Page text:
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Avro Engineering:Picton Test Range
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CARDE FFM
TESTING
A
special addition from Peter Beadle. C.Eng MIEE
   " I was born & educated in England & emigrated
to Canada in 1953. I spent one year at Canadian Westinghouse in Hamilton, then
joined the Defence Research Board at the Picton Range in Sept. 1954 at the tender
age of 24 as a Scientific Officer. We were a satellite of CARDE at Valcartier
near Quebec City. The range was established I think in 1952 for Velvet Glove
ground launches & later air launches from a CF 100 flying from Trenton. When
I arrived the Ground launches had been concluded & the air launches were
in progress.
    My primary task was to bring the Kinetheodolite system
into an operational state. The Velvet Glove launches were moved to Cold Lake
Alberta & shortly afterwards the FFM firings began. AVRO wanted Doppler measurements
to calibrate the FFM pitot & accelerometer telemetry data. In fact AVRO paid
with project funds, for the purchase of a 3 cm Doppler Radar which was mounted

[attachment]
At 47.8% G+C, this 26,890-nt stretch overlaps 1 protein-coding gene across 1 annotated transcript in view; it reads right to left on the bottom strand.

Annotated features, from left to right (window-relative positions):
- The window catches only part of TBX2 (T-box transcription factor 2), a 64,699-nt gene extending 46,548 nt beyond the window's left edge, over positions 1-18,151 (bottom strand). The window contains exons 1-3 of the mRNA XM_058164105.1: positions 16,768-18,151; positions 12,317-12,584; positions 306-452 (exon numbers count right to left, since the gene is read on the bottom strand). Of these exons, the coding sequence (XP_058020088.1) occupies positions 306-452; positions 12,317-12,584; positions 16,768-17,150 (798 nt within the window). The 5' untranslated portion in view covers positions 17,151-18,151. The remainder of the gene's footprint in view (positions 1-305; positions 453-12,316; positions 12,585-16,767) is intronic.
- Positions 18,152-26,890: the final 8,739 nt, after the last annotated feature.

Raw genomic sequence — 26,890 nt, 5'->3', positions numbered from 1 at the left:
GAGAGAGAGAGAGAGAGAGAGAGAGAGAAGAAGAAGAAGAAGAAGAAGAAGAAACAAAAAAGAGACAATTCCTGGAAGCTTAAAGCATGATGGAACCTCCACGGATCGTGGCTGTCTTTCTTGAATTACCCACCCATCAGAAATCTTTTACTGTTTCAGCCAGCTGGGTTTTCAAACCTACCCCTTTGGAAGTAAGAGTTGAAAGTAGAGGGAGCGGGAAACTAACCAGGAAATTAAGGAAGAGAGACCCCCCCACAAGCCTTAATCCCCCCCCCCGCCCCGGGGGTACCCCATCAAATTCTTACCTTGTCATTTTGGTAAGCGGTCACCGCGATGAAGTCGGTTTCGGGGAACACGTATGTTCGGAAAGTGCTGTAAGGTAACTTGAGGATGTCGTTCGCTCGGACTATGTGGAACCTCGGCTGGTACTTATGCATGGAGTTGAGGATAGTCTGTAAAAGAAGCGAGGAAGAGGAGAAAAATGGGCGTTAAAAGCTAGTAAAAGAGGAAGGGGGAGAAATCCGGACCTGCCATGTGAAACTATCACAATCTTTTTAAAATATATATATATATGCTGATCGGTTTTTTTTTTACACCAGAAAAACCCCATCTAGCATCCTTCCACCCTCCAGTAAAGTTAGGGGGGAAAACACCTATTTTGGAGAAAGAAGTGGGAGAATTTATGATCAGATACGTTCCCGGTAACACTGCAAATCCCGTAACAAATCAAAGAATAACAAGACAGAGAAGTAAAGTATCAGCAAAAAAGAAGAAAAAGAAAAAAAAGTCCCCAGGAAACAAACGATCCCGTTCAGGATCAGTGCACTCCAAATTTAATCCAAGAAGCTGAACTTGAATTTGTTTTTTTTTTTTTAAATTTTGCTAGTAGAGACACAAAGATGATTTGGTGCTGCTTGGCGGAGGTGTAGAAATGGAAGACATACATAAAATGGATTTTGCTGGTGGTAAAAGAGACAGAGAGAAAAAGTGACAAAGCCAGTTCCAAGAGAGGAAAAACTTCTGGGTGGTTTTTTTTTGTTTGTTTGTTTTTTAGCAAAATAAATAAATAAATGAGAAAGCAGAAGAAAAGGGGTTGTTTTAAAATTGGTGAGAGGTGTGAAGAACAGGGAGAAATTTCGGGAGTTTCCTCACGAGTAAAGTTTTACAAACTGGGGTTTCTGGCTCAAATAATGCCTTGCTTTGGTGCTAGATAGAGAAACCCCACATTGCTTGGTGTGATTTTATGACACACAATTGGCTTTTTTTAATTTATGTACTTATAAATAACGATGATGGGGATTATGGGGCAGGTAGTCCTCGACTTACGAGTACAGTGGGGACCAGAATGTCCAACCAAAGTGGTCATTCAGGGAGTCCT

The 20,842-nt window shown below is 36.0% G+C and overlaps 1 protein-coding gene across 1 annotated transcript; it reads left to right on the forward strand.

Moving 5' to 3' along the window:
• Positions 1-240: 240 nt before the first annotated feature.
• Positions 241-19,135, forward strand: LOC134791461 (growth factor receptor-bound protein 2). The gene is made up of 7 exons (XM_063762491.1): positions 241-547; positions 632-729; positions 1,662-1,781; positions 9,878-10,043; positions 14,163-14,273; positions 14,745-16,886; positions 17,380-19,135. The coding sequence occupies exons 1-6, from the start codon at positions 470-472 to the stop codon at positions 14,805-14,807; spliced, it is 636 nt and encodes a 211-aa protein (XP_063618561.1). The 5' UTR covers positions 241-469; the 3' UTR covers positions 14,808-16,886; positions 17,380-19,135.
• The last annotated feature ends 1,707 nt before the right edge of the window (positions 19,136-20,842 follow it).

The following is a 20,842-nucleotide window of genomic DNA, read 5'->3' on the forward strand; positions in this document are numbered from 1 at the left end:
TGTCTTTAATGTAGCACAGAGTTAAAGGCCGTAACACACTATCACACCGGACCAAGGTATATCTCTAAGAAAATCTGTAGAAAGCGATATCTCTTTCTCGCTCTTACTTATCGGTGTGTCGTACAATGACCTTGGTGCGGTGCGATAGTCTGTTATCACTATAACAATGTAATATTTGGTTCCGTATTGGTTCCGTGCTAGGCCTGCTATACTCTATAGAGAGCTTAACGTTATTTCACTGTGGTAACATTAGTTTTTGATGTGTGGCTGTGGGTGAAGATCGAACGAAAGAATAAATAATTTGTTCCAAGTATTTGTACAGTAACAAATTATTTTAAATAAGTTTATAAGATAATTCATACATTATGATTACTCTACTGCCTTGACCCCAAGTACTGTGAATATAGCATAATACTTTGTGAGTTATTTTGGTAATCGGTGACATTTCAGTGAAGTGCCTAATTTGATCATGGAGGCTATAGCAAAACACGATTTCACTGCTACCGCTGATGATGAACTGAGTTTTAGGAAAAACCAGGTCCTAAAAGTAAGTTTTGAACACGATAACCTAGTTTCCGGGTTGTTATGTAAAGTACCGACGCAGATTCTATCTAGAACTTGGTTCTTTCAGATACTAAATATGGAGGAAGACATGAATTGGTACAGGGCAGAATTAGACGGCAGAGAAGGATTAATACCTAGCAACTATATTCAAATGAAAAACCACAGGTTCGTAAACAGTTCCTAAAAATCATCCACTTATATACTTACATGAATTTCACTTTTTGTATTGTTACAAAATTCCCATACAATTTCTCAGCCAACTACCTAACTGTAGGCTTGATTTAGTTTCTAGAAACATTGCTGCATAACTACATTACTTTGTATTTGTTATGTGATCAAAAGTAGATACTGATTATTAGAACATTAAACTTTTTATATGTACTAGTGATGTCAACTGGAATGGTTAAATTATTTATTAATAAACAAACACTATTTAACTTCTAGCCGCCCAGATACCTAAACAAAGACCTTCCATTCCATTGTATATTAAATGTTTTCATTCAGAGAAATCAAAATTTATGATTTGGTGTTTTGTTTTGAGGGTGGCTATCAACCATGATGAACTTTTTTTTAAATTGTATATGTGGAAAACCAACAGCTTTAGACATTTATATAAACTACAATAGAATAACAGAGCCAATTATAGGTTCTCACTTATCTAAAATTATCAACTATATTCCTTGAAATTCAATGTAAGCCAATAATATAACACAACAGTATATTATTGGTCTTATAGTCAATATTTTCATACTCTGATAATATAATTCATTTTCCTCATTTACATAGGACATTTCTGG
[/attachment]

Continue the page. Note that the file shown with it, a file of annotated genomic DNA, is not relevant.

on a 90 mm gun mount. I was also responsible for that equipment.
At the conclusion of the FFM firings I think early in 57 the Range was
closed & eventually. I was transferred to Churchill Man."
CF-105
Model Testing at Picton Range (Pt.Petre)
INTRODUCTION
     During
the development of the CF-105, AVRO & the Canadian government
needed performance data, particularly for drag at supersonic
speeds, for the selected design configuration. This information
was difficult to obtain due to a shortage of high speed wind
tunnels & calibration problems with them due to the interaction
of the model support inside the tunnel.
    NACA
(later NASA), developed a technique at Wallops Island VA, using
a Nike Booster to bring an aircraft model up to supersonic
speed, then release it as the booster burned out.
     AVRO
decided to pursue this approach with the CF-105. The Canadian
Armament Research & Development Establishment (CARDE) had